“This pipeline is going to go into the Green Swamp and it will affect Tampa Bay’s drinking water if there ever is an accident or an explosion.”
“And that’s water and pockets and fragile limestone under the ground, the same limestone that also fractures and forms sinkholes when somebody draws too much water out of it or pokes a hole in it. So, does it make sense to have a 100-foot wide gash with heavy equipment right through the wetlands that serve as recharge zones for this aquifer? And does it make sense to have a yard-wide pipeline put underneath our river deep into the same limestone into which some of our rivers already leak?
“The Gulfstream pipeline is completely used every single day. The volumes that that pipeline can deliver are completely being used all the time. The Florida gas transmission system, from what I understand, is near that capacity as well. So, a third pipeline was needed in order to deliver gas into the Southeast for some of these power generation facilities.”
“But they said that their ten-year projection, they’re going to need x-amount of gas. Well, what this particular pipeline would supply, in their own words is three times that amount. And the other pipelines are not fully utilized. So, the answer is, they don’t need this pipeline for Florida.”
“The people of the state of Florida and, in particular, FP&L customers, they are paying 100% for this pipeline. So, they’re footing the bill over the years to the tune of $3.5 billion and I guaran-friggin-tee you it’ll be more.”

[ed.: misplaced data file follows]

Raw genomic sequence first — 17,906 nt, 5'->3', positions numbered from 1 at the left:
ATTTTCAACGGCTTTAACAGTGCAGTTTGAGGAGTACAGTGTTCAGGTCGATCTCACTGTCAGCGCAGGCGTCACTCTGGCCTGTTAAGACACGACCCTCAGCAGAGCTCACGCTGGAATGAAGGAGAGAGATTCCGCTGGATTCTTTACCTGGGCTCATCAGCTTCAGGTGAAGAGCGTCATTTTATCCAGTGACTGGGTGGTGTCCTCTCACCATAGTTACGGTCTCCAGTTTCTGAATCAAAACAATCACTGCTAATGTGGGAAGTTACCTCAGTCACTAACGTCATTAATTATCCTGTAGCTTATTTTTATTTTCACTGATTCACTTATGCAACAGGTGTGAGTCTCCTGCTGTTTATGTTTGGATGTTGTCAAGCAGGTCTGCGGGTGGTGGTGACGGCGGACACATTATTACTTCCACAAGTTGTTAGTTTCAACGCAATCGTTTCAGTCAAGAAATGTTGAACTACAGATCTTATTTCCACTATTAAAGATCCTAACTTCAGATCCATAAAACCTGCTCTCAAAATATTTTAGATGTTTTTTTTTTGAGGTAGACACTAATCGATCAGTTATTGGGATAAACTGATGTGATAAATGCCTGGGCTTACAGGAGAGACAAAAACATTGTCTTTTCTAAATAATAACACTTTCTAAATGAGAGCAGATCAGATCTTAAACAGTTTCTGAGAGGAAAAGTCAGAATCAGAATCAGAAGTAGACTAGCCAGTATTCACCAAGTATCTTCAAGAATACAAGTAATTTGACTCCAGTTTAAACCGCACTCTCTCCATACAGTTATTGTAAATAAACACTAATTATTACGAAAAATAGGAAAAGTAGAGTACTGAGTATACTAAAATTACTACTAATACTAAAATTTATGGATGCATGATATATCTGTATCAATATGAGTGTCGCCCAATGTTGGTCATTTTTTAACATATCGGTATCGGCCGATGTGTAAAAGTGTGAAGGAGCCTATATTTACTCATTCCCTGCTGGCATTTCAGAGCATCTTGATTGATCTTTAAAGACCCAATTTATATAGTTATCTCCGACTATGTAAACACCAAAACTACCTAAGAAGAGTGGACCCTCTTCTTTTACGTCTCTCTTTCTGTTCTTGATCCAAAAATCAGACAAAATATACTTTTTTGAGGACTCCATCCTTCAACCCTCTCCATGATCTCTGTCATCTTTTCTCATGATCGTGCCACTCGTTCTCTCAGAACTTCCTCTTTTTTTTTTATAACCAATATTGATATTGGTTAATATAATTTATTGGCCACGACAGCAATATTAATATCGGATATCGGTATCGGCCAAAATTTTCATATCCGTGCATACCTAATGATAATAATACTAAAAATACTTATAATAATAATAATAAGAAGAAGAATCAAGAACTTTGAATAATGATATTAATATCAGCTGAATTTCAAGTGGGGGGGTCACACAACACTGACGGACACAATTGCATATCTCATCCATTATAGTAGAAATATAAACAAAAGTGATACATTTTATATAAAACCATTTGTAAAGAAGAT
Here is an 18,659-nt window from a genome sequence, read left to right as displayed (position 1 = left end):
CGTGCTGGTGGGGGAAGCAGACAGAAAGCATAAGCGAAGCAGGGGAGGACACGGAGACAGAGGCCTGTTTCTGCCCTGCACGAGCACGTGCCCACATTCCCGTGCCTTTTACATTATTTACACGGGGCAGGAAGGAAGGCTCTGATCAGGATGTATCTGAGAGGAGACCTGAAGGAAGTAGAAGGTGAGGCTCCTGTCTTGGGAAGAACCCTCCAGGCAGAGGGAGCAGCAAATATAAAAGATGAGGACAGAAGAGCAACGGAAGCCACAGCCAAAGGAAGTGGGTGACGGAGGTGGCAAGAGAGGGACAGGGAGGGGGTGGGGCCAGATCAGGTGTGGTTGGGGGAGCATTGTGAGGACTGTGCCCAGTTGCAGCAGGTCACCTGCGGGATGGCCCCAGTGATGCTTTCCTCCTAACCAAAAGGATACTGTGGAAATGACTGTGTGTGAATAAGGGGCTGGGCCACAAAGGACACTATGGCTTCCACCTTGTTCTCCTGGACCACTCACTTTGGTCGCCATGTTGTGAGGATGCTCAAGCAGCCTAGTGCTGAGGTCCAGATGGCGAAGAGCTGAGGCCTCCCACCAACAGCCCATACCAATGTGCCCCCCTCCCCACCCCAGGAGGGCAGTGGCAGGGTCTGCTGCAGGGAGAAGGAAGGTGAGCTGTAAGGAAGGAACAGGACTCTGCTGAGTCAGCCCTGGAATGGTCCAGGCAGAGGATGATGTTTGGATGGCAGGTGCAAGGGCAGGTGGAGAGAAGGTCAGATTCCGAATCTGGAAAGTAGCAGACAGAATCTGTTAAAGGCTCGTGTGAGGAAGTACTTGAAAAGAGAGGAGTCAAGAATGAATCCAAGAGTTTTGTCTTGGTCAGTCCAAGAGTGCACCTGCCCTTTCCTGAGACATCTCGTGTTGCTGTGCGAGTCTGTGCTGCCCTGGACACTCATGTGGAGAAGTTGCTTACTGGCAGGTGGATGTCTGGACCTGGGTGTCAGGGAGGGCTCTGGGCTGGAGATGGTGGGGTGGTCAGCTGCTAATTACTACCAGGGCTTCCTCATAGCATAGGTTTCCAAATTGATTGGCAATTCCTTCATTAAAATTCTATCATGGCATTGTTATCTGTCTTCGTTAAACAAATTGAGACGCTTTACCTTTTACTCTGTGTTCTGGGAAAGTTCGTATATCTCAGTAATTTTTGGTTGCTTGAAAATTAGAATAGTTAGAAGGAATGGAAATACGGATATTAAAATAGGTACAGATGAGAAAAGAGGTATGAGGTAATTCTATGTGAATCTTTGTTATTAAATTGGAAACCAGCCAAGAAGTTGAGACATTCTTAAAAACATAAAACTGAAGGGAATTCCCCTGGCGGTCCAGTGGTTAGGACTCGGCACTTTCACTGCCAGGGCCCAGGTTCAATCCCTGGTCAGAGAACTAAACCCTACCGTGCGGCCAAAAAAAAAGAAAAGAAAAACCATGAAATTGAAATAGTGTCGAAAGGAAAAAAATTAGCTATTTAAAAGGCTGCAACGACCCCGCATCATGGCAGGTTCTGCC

“And what if one of these pipelines leaked or explodes as have happened in Florida? For example, in 2009, between I-95 and the Florida Turnpike. One blew up, a much smaller one, and threw a piece of pipe all the way across the Florida Turnpike.”
“There are valves that are up and down the pipeline as well as what we call gas control that is, remotely, that is continuously checking for pressures and stuff like that and in the event that there’s any small deviation that may or may not indicate an issue, we would see those things and then remotely be able to shut off that section of the pipeline and go out and check it to ensure the integrity of that piece of pipe.”
“In addition, we have local folks that work up and down the pipeline and are continuously inspecting and maintaining that pipeline. They’re working at the stations, they’re driving up and down the pipeline route, they’re looking for things that we need to maintain the upkeep of.”
“It’s something that we would expect from an agency such as the EPA on a project that is this size and of a natural gas pipeline and typical of what we’ve seen on other projects.”
“I’ve never heard of a set of solar panels catching fire and burning or blowing up and throwing a pipe across a highway or in any other way endangering people.”
|Hands Across the Sand--Gandy Bridge, Tampa/St. Pete, FL. 5/2013. Photo by Anita Stewart.|
March Against Monsanto Tampa. Bayshore Blvd, near downtown Tampa, FL. 10/2013. Photo by Anita Stewart.
|Dona Knapp, Bobbie C. Billie and Shannon Larsen on March 11, 2014, Naples FL. Photo by Anita Stewart.|